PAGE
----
The arts help children learn to say what cannot be said.
When children asked what a work of art helps them feel, they
must reach to find the words that will do the job.
The arts enable us to have experience we can have from no
other source and through such experience to discover the range
and variety of what we are capable of feeling.
The arts’ position in the school curriculum symbolizes to the
young what adults believe is important.
SOURCE: Eisner, E. (2002). The Arts and the Creation of Mind, In Chapter 4, What the Arts Teach and How It
Shows. (pp. 70-92). Yale University Press. Available from NAEA Publications. Copyright ©
Starry Night
8. Write by Hand
Remember what that feels like? Brain scans show that
handwriting engages more sections of the brain than
typing. Bonus brain boost: it’s easier to remember
something once you’ve written it down on paper.
Typing is certainly a lot more efficient, but discarding
handwriting entirely might not be such a great idea.
Picking up a pencil and a pad of paper to write out your ideas
could aid your thought process and learning ability.
If not just for the level of focus you get from having nothing
but a pad of paper in front of you, you might benefit from the
actual act of writing by hand. The Wall Street Journal takes a
look at how this is an important developmental skill for
children, but how it also applies to adults looking to keep their
minds active. The idea is that the actual act of writing out the
letter takes a little more work in your brain than just typing
the letters on a keyboard, and that extra work keeps your
mind sharp.
How Handwriting Trains the Brain [The Wall
Street Journal via The 99 Percent]
9. Set Some Limits
Time-management methods can make you more
productive using nothing more than a kitchen timer.
Use it to help work in 25-minute blocks, taking a short
break after each; the frequent rests aid mental agility.
10. Delay Gratification
Studies have found that children who
were able to resist a marshmallow
placed in front of them turned out, years
later, to have higher SAT scores than
students who snatched it up. The more
successful children didn’t necessarily
have a natural gift for patience; they
controlled their attention by
focusing on something else.
In our society, we are bombarded with the temptation of short-term gains. Fastfood, lottery tickets, shopping malls, bars, Las Vegas, and quick-fixes to problems.
Benefits of Delaying Gratification
Improve your academic and job performance. Gains usually continue throughout
life, creating more satisfaction and success in their careers .
Enhance your relationships. As our patience increases, we become less
vulnerable to anger and its tendency to drive others away from us. We learn to
look at the big picture and take other’s feelings into account.
Become more physically fit. Studies also show that those less practiced at
delayed gratification, or “low delayers,” tend to have higher body fat. If you
appreciate the long term benefits of nutritious food and regular exercise, you’re
less likely to overindulge in junk food.
Lower your risk of substance abuse. Drug addiction can be one of the most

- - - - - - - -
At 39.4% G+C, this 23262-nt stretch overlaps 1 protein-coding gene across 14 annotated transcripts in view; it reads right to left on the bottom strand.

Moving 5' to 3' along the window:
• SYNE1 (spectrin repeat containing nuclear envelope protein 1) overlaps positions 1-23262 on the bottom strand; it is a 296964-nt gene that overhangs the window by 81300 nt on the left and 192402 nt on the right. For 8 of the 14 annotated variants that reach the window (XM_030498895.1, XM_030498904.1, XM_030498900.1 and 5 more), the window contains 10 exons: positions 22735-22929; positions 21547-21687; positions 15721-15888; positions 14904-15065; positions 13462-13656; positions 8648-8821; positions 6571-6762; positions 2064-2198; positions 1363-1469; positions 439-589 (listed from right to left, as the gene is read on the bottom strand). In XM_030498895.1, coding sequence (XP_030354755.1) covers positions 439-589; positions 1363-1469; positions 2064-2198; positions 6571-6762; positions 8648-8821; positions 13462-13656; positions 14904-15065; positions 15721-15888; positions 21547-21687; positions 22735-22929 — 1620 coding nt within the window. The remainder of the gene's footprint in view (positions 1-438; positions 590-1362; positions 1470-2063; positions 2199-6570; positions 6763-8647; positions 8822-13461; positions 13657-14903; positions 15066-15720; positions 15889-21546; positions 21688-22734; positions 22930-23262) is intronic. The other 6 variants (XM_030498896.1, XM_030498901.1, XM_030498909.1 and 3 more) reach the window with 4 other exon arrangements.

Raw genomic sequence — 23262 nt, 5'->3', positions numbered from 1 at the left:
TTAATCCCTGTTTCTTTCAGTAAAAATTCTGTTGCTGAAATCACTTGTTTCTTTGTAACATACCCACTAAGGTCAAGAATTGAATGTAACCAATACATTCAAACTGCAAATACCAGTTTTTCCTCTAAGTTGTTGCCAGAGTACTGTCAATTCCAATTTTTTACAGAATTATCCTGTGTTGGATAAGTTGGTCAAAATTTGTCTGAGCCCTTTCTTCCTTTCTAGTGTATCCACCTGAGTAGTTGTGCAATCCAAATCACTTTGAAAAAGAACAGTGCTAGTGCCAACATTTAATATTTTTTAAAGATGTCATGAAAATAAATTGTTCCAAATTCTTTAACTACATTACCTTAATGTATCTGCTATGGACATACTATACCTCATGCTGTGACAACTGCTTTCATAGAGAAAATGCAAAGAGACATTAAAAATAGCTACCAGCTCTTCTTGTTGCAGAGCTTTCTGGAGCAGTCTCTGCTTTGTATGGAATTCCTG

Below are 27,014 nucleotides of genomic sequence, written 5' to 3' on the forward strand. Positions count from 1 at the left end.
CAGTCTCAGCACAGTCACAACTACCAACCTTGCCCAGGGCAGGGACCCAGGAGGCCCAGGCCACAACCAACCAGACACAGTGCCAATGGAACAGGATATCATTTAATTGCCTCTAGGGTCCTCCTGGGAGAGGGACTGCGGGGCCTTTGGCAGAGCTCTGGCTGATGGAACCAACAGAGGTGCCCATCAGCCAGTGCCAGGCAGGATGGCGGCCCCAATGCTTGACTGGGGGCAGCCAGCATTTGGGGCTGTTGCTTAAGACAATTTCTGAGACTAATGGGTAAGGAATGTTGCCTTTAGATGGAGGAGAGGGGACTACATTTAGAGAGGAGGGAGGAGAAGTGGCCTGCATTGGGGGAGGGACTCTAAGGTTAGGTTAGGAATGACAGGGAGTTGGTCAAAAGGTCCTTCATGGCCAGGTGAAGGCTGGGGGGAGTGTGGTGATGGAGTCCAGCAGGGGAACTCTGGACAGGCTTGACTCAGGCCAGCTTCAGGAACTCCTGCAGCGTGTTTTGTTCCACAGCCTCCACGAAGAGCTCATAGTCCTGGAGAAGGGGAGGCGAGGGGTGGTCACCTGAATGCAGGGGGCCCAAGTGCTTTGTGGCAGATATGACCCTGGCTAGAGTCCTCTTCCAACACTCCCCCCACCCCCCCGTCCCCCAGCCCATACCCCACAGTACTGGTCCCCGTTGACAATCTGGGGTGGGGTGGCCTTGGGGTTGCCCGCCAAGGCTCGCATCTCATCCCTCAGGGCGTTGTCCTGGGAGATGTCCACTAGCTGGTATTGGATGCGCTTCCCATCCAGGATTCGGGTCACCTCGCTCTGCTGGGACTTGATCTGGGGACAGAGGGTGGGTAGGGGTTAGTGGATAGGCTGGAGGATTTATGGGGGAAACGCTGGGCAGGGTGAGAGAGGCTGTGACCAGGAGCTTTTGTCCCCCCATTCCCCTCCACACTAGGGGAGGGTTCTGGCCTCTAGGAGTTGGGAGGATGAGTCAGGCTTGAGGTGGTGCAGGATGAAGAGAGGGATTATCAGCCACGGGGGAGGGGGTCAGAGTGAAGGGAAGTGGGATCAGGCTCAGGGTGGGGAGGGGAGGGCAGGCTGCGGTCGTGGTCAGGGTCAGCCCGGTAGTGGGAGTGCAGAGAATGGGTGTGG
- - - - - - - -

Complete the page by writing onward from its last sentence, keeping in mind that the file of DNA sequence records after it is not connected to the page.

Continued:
painful consequences of seeking immediate pleasure. Even legal activities like
shopping or watching TV can be destructive if we take them to extremes and
allow them to crowd out more meaningful endeavors.
Enjoy more contentment. Self control enables us to set goals and focus our
energies on reaching them. We can make better choices, accomplish more and
handle setbacks better.
Techniques for Delaying Gratification
Divert your attention. Just turning your attention away from
temptation will instantly make you a little happier and better
behaved. The more you learn to control your thinking, the wiser
you will become.
Take a pause. Pausing for a second can help you avoid reflexive
responses that run against your best interests. Decide if important
to cut class or make an unkind remark .
Seek out good role models. Child psychologists find peer
modeling to be a highly effective tool for character education.
Whatever your age, pick up some valuable lessons by observing
someone whose patience you admire.
Reinforce your new habits. Self control grows stronger the more
we practice. Look for daily opportunities to delay gratification,
whether it’s choosing a more nutritious breakfast, better study
habits, or changing a negative behavior.
11. Become an Expert
Master one task you really enjoy and your brain
will perform more efficiently when you do it.
Chess whizzes, for example, recognize patterns
more quickly than amateurs. Expertise is not
innate—practice, as the old saw goes, does
make perfect.
There’s no better way to
become an expert than to
teach others.
How can you put students in the
teaching/expert role
in the classroom?
How to Become an Expert
Published on September 3, 2011 by Carl Beuke, Ph.D.
12. Write Reviews
Anyone can be a critic on the Internet—and
you should too. When you like or hate
something, review it on Amazon, Yelp,
Twitter, whatever. Writing out your opinion
will help you to better understand your own
Review Guidelines
• The review should be relatively short with opinions
delivered in a clear, concise manner.
• The factual material must be correct. Check all facts
pertaining to the content.
• The review should be firm and assertive, not wishywashy. A reviewer must have a strong opinion.
• The reviewer is entitled to whatever opinion he or
she has of the work be it positive or negative, but the
opinion must be substantiated with details and
• The reviewer should establish a voice, tone, and
personal style that make the review interesting.
Consider this scenario:
•A teacher has taught for more than two decades.
•He considers himself to be a very good teacher.
•He knows his content.
•He has organized his lessons and worksheets.
•His mode of instruction : lecture.
•His mode of has ONE cognitive strategy: worksheet.
•His has ONE mode of assessment: written test.
•He believes that if he says it, students will know it.
Think about some of the strategies we just
discussed, and consider adding at least one
to your classroom during the first week of school.
What strategy do you think you might use?
Sharon Begley is the science
columnist and science editor
of Newsweek. She is the
coauthor of the 2002 book
The Mind and the Brain and
the author of the 2007 book
Train Your Mind, Change Your
This article was the main resource for this information.
one quick message
about your heart: